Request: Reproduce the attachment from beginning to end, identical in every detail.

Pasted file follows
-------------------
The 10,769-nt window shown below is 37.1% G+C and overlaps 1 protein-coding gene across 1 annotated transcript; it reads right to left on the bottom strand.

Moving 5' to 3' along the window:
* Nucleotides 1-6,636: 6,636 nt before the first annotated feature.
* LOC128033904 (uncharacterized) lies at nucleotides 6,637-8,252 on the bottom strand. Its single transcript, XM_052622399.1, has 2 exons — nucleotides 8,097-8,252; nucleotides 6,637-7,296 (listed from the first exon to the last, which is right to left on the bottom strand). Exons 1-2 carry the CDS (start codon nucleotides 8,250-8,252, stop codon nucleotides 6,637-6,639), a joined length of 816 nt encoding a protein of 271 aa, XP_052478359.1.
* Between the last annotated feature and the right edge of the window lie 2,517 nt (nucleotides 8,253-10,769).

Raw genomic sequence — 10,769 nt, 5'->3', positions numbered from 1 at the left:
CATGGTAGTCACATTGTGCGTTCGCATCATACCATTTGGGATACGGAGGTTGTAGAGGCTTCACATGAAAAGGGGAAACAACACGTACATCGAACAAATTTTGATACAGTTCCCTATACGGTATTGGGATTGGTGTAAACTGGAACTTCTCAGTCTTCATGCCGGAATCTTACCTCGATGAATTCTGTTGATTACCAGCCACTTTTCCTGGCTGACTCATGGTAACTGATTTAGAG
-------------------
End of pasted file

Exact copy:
The 10,769-nt window shown below is 37.1% G+C and overlaps 1 protein-coding gene across 1 annotated transcript; it reads right to left on the bottom strand.

Moving 5' to 3' along the window:
* Nucleotides 1-6,636: 6,636 nt before the first annotated feature.
* LOC128033904 (uncharacterized) lies at nucleotides 6,637-8,252 on the bottom strand. Its single transcript, XM_052622399.1, has 2 exons — nucleotides 8,097-8,252; nucleotides 6,637-7,296 (listed from the first exon to the last, which is right to left on the bottom strand). Exons 1-2 carry the CDS (start codon nucleotides 8,250-8,252, stop codon nucleotides 6,637-6,639), a joined length of 816 nt encoding a protein of 271 aa, XP_052478359.1.
* Between the last annotated feature and the right edge of the window lie 2,517 nt (nucleotides 8,253-10,769).

Raw genomic sequence — 10,769 nt, 5'->3', positions numbered from 1 at the left:
CATGGTAGTCACATTGTGCGTTCGCATCATACCATTTGGGATACGGAGGTTGTAGAGGCTTCACATGAAAAGGGGAAACAACACGTACATCGAACAAATTTTGATACAGTTCCCTATACGGTATTGGGATTGGTGTAAACTGGAACTTCTCAGTCTTCATGCCGGAATCTTACCTCGATGAATTCTGTTGATTACCAGCCACTTTTCCTGGCTGACTCATGGTAACTGATTTAGAG